Birthday’s and Anniversary’s are always hard. Contrary to the popular saying, I know first hand that “Time does NOT heal all wounds”. It’s hard for people who have never lost a son or daughter to understand the tremendous grief that resides within you.
Time teaches you to walk with your grief. It’s hard for the people around you to understand and my hope is that they would never understand, for that would mean they are suffering the same pain.
Today is my handsome Son’s birthday. I remember all the wonderful, funny and silly things he did. The sound of his guitar ringing through the house, his slicked back hair and 501 jeans. I love you and miss you everyday may you play your guitar with the angels, until we meet again my son.
Originally posted in MADD
.org.blog, September 11, 2014
As with any tragedy, there comes a time to observe the traumatic event’s anniversary. Many people believe that grief will wane with time. However, feelings of anger, guilt, isolation, loneliness, sadness and despair often occur long after the disaster.
On the anniversary of the September 11th disaster, many people find themselves once again contemplating the event and its tragic consequences.
Life threatening trauma, including learning that a loved one has been seriously injured or killed, can provoke unsettling emotional or behavioral reactions over a long period of time.
We always say: First there’s the crash, then the lifelong impact.
For many victims the anniversary of a tragic event, no matter how many years have gone by, may make the loss more real and bring out a rush of emotions. Often the pain increases and becomes more intense following the first anniversary. This is a normal reaction. Grief is a journey and everyone grieves in their own way.
Here are a few tips to keep in mind for an anniversary of a tragic event:
- Talk. Unspeakable trauma becomes more manageable when it’s verbalized. Individuals who were personally affected by a tragedy, but have not talked to anyone should seek support. Those who were not personally affected but are experiencing some hypersensitivity, should also talk to someone who understands trauma.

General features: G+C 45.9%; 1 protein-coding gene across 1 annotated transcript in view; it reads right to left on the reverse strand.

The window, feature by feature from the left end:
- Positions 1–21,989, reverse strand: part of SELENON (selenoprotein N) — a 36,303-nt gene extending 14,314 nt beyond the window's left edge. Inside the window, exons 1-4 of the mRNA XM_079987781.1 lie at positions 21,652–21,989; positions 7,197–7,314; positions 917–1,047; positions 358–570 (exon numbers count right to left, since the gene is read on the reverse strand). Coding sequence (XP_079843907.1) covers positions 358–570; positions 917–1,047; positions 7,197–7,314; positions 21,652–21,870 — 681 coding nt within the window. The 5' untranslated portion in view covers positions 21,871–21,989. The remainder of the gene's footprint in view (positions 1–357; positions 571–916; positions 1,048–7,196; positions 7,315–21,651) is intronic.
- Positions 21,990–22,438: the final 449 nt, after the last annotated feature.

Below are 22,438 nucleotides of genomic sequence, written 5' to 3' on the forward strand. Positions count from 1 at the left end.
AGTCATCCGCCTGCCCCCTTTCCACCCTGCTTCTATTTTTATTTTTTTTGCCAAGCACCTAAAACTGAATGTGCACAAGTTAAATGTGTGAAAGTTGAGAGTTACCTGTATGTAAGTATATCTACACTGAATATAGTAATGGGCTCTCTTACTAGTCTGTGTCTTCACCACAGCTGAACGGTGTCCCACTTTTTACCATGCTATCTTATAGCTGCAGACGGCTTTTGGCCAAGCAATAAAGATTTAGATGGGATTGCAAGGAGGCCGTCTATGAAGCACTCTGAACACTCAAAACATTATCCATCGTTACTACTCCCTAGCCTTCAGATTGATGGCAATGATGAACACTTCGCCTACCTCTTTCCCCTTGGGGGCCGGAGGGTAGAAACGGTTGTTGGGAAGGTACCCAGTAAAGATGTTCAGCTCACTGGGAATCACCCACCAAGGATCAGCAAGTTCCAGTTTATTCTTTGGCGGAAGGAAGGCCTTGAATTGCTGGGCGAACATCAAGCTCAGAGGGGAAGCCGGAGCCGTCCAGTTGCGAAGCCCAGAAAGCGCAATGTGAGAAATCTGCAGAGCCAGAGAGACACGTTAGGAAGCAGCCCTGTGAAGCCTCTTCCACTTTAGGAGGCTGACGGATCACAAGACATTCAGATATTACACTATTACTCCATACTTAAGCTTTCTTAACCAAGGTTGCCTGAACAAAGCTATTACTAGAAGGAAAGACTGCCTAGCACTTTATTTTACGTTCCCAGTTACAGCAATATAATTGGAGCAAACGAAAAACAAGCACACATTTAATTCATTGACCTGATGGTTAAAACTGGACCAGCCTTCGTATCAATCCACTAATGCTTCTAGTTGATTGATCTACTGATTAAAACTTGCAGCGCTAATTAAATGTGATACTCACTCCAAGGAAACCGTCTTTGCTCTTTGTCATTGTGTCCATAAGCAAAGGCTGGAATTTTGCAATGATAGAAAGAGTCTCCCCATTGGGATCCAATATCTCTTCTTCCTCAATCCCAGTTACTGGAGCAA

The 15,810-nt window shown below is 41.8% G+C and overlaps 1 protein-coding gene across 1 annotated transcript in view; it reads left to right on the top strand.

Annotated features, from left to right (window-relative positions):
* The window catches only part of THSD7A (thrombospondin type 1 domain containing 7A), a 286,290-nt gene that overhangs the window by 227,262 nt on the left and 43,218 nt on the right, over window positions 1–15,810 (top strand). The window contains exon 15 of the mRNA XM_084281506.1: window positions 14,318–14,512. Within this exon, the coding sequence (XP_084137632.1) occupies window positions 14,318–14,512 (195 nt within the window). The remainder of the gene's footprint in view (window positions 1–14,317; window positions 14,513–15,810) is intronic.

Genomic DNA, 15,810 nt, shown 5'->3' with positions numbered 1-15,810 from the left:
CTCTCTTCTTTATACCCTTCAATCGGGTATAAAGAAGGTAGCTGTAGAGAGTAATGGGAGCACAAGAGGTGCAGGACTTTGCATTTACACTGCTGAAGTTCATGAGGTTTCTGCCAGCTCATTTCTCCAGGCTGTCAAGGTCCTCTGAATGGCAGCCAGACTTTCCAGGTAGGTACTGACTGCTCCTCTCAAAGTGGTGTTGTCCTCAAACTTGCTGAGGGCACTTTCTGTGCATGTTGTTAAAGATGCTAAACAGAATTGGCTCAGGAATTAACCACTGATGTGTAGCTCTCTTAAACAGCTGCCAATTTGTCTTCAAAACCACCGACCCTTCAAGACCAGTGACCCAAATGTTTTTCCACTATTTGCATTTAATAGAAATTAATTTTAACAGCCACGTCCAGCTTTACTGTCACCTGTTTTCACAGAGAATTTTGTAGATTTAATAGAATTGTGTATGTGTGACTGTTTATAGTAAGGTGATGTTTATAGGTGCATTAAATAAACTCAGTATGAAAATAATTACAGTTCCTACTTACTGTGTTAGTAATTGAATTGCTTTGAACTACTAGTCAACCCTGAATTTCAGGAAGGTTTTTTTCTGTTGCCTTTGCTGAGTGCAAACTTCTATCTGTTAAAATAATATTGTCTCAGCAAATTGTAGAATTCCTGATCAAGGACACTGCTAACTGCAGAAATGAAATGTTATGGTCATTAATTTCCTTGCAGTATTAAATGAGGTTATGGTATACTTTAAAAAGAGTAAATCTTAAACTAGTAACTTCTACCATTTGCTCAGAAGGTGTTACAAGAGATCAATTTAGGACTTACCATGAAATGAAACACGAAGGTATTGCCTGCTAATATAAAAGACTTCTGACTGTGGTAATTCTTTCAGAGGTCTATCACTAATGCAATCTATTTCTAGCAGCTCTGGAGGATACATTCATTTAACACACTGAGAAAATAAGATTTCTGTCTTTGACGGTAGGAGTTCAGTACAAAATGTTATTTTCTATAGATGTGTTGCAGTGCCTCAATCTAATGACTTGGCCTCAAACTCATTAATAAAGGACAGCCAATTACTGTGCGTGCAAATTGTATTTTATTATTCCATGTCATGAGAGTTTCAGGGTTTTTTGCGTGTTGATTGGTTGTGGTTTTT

- Honor individual differences in trauma reaction. Your way is not the only way. Respect the different ways in which people continue to cope. People cope the best way they can.
- Reach out and remember those more directly affected. Many people who are grieving feel that friends, family, and their community have “forgotten” about them. This can lead to increased feelings of isolation and loneliness. Reach out and listen to their stories. Although they may say the same things over and over, honor these experiences by listening rather than giving advice or telling them that “time heals all wounds.”
- Do something to help. Recognize the possible reactions to the anniversary. Remember that those directly affected may not be the only ones to experience anniversary reactions. Emphasize that people can be helped by small deeds. Plant a tree or perennial plant in memory of a loved one who died or in honor of someone who was injured.
- Seek professional support. Recognize that grieving is normal, but encourage people to seek professional support when they need it.
If you are struggling with grief, call 877.MADD.HELP to speak with a victim advocate, day or night.
– See more at: http://www.madd.org/blog/2014/september/anniversary.html#sthash.Eps0WI9n.dpuf